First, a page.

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Can I run a food business from a shop?

Article by Alex Hutchings

In my previous article on “the top five issues facing the restaurant industry in 2017” I set out our view that current competition for A3 (or restaurant premises) is greater than it has been over the past 10 years.

With a distinct lack of supply of premises on the market, and ever-increasing rents and premiums being demanded by both landlords and outgoing tenants, coffee shops and start-ups are looking at alternative ways to operate to make use of available property stock.

When taking a new lease of premises, it is important to remember that you will not only be required to comply with the “permitted use” under the terms of the lease but will also need to comply with the use permitted under planning legislation.

Most restaurants will operate within Use Class A3 (which permits the sale of food or drink for consumption of the premises or hot food for consumption off the premises) however, a number of coffee shops, which nowadays operate as restaurants in all but name, are varying their offering to enable them to trade from A1 (or retail) premises. This loophole has been used by Pret, Starbucks, Costa etc. to enable them to open quickly and in locations where competition for suitable A3 premises may lead to prohibitively high rents with A1 properties often being cheaper than A3 premises due to the level of available stock.

However, the question as to where A1 use ends and A3 begins is a tricky one. Many consider it a question as to whether you will be carrying out primary cooking on site (e.g. frying bacon) as opposed to re-heating pre-prepared food, cooking sous-vide, or keeping food at an ambient temperature. While this goes some way towards the distinction it is not the be all and end all.

In reality the decision will vary from local authority to local authority, who will most likely take the availability of existing amenities and prevailing use classes in the area into account. Although, councils may also consider the percentage of your business involved in the sale of food, the number of covers at the premises and whether you require extraction for your kitchen.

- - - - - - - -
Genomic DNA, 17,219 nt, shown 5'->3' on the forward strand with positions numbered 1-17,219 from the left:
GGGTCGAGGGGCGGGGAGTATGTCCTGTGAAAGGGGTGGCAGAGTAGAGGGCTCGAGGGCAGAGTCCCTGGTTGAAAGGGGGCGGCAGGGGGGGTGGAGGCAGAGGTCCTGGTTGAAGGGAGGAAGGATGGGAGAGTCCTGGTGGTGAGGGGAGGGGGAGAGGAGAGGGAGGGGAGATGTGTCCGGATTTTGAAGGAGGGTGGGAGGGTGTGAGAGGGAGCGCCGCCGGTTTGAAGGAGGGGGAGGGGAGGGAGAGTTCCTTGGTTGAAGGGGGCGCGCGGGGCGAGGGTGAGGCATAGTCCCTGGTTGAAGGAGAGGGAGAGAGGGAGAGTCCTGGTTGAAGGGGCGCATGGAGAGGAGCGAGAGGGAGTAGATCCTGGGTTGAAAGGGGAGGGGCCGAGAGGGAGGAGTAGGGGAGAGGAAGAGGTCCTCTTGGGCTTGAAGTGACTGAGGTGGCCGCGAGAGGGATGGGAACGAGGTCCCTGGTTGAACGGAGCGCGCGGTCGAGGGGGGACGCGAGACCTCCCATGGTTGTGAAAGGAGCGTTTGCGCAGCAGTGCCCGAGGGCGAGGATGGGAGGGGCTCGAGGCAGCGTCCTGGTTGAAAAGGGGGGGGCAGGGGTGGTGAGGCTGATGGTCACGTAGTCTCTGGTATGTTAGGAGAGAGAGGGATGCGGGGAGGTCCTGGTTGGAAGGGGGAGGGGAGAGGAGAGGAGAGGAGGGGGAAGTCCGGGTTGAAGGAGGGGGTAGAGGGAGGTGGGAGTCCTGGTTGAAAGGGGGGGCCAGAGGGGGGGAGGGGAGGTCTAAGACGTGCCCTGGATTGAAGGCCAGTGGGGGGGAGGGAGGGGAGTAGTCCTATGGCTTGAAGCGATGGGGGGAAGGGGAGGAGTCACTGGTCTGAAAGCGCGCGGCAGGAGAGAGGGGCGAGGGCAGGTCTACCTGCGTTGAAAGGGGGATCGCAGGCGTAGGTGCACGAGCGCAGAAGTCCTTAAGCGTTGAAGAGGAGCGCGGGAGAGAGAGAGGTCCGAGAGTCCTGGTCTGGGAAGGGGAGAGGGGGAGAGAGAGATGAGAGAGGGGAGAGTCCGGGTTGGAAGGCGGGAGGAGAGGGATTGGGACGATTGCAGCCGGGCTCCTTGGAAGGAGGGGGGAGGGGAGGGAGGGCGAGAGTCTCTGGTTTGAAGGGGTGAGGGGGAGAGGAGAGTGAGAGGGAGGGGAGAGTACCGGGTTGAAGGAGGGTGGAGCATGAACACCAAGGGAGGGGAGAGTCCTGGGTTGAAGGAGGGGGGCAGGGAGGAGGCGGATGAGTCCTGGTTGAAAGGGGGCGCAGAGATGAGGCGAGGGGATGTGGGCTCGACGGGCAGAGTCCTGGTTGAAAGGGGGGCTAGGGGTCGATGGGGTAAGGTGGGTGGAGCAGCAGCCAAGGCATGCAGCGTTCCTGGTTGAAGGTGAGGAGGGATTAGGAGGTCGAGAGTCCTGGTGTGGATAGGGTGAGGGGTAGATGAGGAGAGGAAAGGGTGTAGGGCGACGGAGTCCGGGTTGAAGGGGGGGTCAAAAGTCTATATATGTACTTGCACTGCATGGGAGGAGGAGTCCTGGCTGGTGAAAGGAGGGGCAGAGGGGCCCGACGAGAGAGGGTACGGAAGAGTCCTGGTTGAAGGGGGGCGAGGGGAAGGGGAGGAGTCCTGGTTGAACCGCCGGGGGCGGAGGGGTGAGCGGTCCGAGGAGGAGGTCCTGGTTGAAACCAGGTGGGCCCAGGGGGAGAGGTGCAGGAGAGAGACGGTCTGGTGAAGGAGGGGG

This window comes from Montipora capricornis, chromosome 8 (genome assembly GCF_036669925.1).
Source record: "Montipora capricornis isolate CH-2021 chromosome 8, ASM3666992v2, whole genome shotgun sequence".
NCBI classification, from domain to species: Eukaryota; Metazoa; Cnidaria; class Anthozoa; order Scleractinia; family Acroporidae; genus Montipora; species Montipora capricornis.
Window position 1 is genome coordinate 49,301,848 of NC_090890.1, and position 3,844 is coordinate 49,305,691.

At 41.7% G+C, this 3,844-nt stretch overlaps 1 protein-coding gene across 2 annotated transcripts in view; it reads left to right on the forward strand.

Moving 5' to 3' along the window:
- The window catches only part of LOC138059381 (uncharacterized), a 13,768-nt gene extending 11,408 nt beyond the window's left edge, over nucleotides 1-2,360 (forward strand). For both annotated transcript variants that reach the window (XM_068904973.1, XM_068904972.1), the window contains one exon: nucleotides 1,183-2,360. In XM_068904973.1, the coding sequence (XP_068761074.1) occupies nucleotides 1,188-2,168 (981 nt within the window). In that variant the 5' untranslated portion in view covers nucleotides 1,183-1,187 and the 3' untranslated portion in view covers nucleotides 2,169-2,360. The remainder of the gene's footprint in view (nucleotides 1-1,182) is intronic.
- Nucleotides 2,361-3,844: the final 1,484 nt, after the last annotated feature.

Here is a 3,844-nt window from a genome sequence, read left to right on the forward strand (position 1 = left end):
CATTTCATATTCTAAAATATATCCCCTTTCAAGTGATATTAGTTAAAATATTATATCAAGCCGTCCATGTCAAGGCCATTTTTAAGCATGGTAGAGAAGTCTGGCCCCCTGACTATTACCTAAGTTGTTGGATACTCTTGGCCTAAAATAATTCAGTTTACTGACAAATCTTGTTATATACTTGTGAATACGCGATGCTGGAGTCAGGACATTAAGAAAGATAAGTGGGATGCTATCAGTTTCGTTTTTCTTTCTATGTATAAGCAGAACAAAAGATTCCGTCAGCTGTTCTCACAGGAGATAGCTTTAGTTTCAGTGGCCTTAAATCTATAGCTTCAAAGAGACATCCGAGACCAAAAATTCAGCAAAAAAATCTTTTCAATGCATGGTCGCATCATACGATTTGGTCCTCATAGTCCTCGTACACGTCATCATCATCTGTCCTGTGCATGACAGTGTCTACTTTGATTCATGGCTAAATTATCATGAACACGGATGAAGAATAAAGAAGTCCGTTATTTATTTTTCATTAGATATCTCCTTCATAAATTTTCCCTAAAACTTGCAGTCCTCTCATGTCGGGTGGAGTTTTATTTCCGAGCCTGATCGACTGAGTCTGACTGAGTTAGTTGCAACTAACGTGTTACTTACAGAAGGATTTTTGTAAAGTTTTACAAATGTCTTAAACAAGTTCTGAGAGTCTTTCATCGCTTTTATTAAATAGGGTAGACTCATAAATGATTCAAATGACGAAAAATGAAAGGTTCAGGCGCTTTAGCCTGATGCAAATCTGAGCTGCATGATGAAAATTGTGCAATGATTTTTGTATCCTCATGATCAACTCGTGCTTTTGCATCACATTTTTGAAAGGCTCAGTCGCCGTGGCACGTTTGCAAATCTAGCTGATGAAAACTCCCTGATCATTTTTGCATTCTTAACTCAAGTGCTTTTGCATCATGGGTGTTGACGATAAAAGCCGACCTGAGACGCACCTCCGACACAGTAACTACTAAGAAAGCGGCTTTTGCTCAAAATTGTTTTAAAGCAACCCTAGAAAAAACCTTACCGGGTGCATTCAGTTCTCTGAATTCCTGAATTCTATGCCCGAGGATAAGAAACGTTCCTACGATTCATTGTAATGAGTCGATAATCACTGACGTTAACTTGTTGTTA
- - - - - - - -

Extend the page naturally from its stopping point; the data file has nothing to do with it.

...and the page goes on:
If you operate your premises in breach of the authorised planning use a local authority may seek to take enforcement action and could ultimately prevent you from operating from the premises.

If your business plan involves an all-day offering and you intend to serve alcohol you will also need to consider applying for a premises licence. While somewhat of an anomaly it is possible to obtain a license permitting the sale of alcohol for consumption on the premises for an A1 retail site.

I asked Steve Burnett a specialist licensing solicitor at Poppleston Allen to explain what should be considered when applying for a license for your new coffee shop.

“With all licensing matters, the complexity of, or ease of the process is dependent on the Local Authority’s procedures but nothing bars an operator from applying for a Premises Licence to sell alcohol from an A1 site. However there are certain matters which require early consideration.

The current principles as far as the Home Office Guidance to the Licensing Act 2003 is concerned is that the licensing and planning regimes ‘Involve consideration of different (albeit related) matters. Licensing Committees are not bound by decisions made by a Planning Committee and vice versa’.

Some Councils will grant a Premises Licence permitting the sale alcohol without the appropriate planning permission being in place at that stage but others will simply either refuse an application or adjourn a hearing until the issue of planning has been addressed. Once a site is located, it is therefore wise to obtain advice from a licensing expert, familiar with the process and certainly familiar with Council procedures.

It is prudent to check the terms of the lease and any existing planning permissions to identify any restrictions for example, on the opening times of the premises or on selling alcohol at the site.

Whether an A1 site trades as a shop or sandwich bar, a crucial issue to consider is whether the premises is located in what some Local Authorities call their Cumulative Impact areas. If this is the case, there is a rebuttable presumption against the grant of any premises licence unless it can be shown the operation will not add to the existing problems causing crime and disorder and public nuisance in the area. This is evidentially difficult and legal advice is a must.”

While the greater availability of A1 premises may prove alluring to a new entrant to the coffee shop or fast casual market it is worth remembering that any other alterations to the premises, such as signage or extraction, will require planning permission and if you are unsure whether your use will fall within use class A1 you may wish to consider applying for a change of use to A3 at the same time.

If you are looking at taking a lease of commercial premises to run a coffee shop or food based business and would like to speak to CBG Law to discuss your property requirements, then please call me on 020 7436 5151 or email ah@cbglaw.co.uk for an initial conversation. If you have an enquiry regarding obtaining a premises licence do not hesitate to contact Steve Burnett on 020 3859 7759 or email s.burnett@popall.co.uk

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